Sennheiser HD25-1 headphones are rated 75ohm
NAD C350 Amp is rated 60w per channel for 8 ohm

Thanks I'll look into the design for this based on those figures.

I fancy I can wind this thing by hand - I'll be doing this instead of my crochet!;)

Great to find such a gung-ho attitude here on DIYA :)

@richie00boy - no formal measurements no but I am often testing my trafos driven from my signal generator (50ohm source impedance) and into my AC voltmeter (with no load). The bandwidth comfortably exceeds the audio band by at least an order of magnitude - is the limitation only when the output's heavily loaded? I've noticed no subjective HF roll-off when using any of my trafos.
 
OK then next time I am checking a trafo I'll do a loaded test, with 50ohms and see what happens.

LF-wise there's definitely a roll-off as all trafos are high-pass filters. The roll-off is chosen - there's a trade-off involved as in all engineering. I tend to design trafos to handle full power only down to 40Hz and haven't noticed any subjective bass degradation. Rather the bass sounds deeper with the trafo in circuit than without.
 
After doing a few calculations with smaller core sizes, I reckon the smallest one to suit your application is a PQ32/30. I've chosen this because any smaller and the primary wire becomes rather thin, too easy to break it and also its more costly.

With this size core, your secondary - which you wind on first - is six layers of 0.33mm magnet wire. Wind it without any gaps for maximum neatness - the number of turns should turn out to be about 300. If you keep it neatly packed you won't need to bother counting.

The primary uses 0.15mm diameter wire - as much as you can fit on. This will be around 2000 turns by my estimation.

If you want to handle higher impedance cans too then your primary can be made in two parts, each 300 turns but thinner wire, say 0.23mm. If you do this you will need to count turns accurately in order to be able to parallel the windings for lower impedance cans.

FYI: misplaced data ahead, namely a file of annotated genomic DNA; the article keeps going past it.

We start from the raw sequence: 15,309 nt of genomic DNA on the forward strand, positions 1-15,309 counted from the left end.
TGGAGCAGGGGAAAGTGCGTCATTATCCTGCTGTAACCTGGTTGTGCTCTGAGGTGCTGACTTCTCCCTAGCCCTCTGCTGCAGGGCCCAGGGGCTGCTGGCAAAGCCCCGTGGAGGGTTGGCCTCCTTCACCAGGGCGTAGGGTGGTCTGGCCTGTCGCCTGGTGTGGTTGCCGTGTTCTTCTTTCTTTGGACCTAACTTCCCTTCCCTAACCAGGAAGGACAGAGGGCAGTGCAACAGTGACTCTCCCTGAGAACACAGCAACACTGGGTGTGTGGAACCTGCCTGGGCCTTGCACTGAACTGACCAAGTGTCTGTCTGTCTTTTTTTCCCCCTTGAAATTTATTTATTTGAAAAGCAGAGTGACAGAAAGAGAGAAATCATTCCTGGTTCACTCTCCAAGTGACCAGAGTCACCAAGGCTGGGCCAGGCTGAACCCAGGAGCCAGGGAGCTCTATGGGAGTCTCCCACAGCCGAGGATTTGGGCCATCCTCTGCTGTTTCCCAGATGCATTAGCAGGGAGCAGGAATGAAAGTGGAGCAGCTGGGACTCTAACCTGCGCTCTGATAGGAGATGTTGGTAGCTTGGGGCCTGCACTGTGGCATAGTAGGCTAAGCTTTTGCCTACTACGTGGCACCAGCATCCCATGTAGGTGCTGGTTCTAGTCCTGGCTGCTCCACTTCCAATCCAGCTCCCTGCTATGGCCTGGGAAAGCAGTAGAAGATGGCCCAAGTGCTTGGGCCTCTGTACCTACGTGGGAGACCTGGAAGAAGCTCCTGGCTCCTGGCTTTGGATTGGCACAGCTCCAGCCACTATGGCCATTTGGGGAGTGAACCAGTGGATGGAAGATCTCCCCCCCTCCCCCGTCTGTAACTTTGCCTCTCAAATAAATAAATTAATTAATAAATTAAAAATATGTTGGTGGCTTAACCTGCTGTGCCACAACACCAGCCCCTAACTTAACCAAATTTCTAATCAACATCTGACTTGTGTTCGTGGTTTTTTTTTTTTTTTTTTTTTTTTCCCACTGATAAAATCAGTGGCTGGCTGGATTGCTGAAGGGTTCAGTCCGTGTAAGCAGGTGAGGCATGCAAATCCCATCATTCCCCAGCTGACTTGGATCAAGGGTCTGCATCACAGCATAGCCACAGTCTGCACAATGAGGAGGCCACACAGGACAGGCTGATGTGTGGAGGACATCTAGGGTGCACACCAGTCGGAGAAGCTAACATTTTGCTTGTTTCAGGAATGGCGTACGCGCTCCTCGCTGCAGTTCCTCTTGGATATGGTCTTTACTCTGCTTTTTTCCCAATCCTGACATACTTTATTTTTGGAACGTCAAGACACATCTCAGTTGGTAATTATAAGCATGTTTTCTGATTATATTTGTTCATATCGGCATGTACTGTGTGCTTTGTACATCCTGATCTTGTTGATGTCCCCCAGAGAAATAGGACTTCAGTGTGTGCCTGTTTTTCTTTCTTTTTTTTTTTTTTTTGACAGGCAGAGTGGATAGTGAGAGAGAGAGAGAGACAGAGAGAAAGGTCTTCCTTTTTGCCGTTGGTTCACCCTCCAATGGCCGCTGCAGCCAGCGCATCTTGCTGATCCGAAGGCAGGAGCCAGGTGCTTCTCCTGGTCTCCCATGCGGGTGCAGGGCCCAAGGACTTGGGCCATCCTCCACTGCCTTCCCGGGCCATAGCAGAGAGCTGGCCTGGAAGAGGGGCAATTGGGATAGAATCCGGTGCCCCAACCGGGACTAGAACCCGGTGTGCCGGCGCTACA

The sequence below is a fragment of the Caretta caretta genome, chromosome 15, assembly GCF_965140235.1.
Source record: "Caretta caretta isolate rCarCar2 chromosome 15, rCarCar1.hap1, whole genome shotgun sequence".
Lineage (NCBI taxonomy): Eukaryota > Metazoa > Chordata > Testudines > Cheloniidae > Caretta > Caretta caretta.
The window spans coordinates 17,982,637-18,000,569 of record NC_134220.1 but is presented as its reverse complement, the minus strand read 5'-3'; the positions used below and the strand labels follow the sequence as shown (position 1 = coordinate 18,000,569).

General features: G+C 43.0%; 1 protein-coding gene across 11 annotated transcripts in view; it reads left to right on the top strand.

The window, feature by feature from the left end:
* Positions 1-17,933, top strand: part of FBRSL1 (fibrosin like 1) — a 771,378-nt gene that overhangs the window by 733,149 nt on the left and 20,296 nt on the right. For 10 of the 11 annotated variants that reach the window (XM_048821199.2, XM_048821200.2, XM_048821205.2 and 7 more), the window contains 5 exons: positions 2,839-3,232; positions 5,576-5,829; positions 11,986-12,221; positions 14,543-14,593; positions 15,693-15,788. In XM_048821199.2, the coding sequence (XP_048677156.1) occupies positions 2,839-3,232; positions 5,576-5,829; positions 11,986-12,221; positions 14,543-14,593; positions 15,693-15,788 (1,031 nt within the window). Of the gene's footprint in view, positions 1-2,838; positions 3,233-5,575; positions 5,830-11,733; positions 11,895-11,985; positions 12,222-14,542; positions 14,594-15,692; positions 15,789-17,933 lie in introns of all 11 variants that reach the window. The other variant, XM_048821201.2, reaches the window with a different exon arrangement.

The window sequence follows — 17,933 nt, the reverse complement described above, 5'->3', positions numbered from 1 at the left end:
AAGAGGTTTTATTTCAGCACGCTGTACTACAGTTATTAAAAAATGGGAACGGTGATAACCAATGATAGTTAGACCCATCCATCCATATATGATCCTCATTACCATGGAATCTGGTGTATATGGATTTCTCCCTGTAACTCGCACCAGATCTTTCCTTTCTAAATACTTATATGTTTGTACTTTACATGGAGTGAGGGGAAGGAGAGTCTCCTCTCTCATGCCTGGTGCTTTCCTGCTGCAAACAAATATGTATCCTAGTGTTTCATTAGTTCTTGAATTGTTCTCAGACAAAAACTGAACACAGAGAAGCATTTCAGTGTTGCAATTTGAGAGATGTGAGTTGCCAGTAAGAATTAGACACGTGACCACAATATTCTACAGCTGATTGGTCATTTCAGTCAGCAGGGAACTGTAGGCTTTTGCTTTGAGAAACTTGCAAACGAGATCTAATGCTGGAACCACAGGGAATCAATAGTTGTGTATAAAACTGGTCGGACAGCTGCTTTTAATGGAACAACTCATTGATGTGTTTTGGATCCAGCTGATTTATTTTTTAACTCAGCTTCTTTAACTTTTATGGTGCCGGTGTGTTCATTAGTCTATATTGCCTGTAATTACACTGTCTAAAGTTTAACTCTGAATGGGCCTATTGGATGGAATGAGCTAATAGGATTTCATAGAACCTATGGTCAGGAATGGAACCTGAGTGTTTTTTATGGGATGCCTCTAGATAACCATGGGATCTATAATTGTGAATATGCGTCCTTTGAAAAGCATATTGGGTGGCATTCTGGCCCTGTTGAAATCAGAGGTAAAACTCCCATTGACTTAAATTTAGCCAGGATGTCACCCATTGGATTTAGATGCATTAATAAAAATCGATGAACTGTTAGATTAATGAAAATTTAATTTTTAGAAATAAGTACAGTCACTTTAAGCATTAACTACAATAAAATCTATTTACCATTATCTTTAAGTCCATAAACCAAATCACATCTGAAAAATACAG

sthcoaster

Member
Paid Member
2016-03-03 9:46 pm
Washington DC
Yes, that's 220 ohms of output series resistor. 220 ohms / 2 W, to be precise (R211/212) - the schematic for this unit is available on HFE.

Yes I already have this from Hifi ENgine but the scan is incomplete - only has the schematic not the PCB layouts. One day the schematic will be enough for me but for now I also like to be able to see on paper where the components are so I can more easily understand what I am looking for/at when I crack open the unit. Can anyone point me in the direction of a complete/better scan of the service manual for NAD C350? Otherwise I will just work with what I have and if I need to will buy pdf as I can see these are available (maybe it is the same scan?)

I am going to work on both solutions that have been suggested as I think this will be a good way to learn - of course not implementing them at the same time.

I fancy that might even try to be clever to pick up the preamp inside the case of the unit rather than use a splitter cable and install the buffer inside rather than as a separate box externally - do you think it possible to pick up a line to power the buffer from the existing board? Or will this add "noise"?

I can see various voltages in the schematic but none of them are the 9v or 12v that sgrossklass indicates. Is the voltage specific or are these values chosen because they can be readily produced by a battery or small transformer that I may have laying around and can repurpose?

Headphone buffer? Do you mean something like these? High-Performance Quad Headphone Buffer
RJM Audio - Szekeres VE Headphone Buffer